SPECTACLED EIDER } Somateria fischeri
HABITAT: Spectacled eiders spend winter months gathered in dense flocks far offshore, where waters reach depths of more than 200 feet. During mating season, these birds prefer coastal tundra areas near shores, lakes, deltas, and tidal inlets.
RANGE: Spectacled eiders are found in three main breeding populations in Alaska and northeast Russia: the Yukon-Kuskokwim Delta, Alaska’s North Slope, and eastern coastal Russia.
MIGRATION: Flocks of spectacled eiders winter in the Bering Sea.
BREEDING: Female spectacled eiders initiate nest-building using available vegetation and their own down feathers. Nests are established near shallow ponds or lakes, usually within 10 feet of water. Soon after eggs are laid, males leave the nesting grounds for offshore molting areas. A typical clutch consists of four to five olive-green eggs, incubation lasts about 24 days, and young can feed themselves within days of hatching. Young fledge after approximately seven weeks.
LIFE CYCLE: The spectacled eider has a lifespan up to 15 years.
FEEDING: These ducks are omnivorous, feeding mostly on mollusks, crustaceans, aquatic insects, and vegetation. During the breeding season, spectacled eiders feed like dabbling ducks, immersing their heads below the water’s surface. In the winter, they dive deep, capturing bottom-dwelling food sources such as clams.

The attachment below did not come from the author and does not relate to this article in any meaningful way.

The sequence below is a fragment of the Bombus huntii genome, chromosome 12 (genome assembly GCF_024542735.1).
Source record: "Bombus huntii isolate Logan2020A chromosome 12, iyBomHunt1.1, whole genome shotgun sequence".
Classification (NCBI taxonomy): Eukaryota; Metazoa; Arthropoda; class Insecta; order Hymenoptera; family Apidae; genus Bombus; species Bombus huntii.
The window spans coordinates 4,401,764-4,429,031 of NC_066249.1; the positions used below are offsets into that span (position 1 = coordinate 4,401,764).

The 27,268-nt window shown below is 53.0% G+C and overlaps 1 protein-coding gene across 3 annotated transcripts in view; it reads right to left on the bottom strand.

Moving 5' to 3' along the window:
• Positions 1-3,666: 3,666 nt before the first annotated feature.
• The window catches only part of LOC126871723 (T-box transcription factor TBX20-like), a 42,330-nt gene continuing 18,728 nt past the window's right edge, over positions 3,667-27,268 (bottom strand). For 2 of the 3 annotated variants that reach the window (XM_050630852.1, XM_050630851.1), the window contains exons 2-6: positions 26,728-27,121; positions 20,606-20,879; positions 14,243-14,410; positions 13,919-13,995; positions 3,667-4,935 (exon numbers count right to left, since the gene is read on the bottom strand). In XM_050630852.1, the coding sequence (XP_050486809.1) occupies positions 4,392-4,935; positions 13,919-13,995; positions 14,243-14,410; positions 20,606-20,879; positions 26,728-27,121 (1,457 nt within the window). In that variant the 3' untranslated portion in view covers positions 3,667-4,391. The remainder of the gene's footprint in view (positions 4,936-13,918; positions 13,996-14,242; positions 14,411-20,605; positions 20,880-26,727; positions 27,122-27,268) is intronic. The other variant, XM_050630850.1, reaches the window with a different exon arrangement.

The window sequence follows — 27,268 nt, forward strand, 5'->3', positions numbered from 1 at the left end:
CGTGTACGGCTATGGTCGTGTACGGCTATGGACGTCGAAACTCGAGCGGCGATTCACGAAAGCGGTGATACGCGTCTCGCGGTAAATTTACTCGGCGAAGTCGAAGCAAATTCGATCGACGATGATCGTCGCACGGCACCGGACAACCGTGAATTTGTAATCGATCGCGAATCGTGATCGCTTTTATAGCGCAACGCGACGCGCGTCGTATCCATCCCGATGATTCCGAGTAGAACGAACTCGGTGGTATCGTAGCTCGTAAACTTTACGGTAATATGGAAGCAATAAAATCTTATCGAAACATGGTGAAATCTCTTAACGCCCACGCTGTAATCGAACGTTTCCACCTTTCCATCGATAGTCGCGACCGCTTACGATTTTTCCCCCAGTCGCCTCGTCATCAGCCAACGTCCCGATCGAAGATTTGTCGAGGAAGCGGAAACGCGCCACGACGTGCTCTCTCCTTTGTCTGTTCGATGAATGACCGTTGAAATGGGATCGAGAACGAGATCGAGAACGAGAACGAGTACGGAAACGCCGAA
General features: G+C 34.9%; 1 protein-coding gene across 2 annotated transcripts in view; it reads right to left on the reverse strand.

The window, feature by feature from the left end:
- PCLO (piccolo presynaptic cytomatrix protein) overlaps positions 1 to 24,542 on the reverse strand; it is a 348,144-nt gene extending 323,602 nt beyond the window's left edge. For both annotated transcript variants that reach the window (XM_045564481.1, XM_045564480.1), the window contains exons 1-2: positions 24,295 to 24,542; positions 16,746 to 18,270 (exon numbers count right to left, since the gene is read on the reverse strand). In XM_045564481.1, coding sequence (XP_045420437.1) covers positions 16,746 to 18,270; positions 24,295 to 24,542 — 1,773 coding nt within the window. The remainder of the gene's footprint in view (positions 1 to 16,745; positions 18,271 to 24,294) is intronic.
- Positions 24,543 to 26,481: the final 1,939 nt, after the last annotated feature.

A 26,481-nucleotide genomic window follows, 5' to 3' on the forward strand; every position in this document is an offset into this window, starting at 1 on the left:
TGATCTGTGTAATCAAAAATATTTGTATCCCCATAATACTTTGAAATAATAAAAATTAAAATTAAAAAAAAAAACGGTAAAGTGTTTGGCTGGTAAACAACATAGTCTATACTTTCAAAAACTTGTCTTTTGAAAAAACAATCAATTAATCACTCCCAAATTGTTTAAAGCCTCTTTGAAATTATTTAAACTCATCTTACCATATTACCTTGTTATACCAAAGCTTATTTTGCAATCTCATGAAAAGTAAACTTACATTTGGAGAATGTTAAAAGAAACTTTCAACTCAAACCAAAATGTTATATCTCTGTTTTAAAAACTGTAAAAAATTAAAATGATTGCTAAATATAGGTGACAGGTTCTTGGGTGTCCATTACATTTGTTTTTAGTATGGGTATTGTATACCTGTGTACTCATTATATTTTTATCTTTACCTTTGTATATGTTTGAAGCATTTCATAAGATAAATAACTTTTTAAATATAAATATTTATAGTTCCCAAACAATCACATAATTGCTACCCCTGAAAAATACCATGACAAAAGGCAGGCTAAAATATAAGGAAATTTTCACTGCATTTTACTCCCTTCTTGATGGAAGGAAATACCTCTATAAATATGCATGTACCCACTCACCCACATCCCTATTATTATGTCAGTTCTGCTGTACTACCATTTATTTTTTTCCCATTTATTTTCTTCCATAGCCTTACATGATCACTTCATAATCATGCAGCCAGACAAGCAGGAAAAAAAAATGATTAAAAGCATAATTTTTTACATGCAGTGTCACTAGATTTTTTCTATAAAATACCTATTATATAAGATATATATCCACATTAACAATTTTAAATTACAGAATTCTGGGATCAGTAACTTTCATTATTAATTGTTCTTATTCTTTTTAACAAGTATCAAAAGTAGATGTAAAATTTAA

THREATS: Significant threats to spectacled eiders include: oil and gas drilling, and the accompanying development of coastal sites; increased predation on the eiders’ breeding grounds; commercial bottom-trawl fisheries; global warming; and lead poisoning, caused by consumption of spent lead shot. A variety of pollutants have also been found in spectacled eiders’ blood, feathers, and eggs, including arsenic, barium, cadmium, mercury, and selenium.
POPULATION TREND: Since the 1970s, the breeding population on the Yukon-Kuskokwim Delta has declined by 96 percent — no more than 4,000 pairs nest there today. Historical records for other nesting areas are scarce, but recent observations suggest populations have also declined on the North Slope. Biologists estimate that 9,000 pairs currently nest on Alaska’s arctic coastal plain and at least 40,000 pairs nest in Russia.
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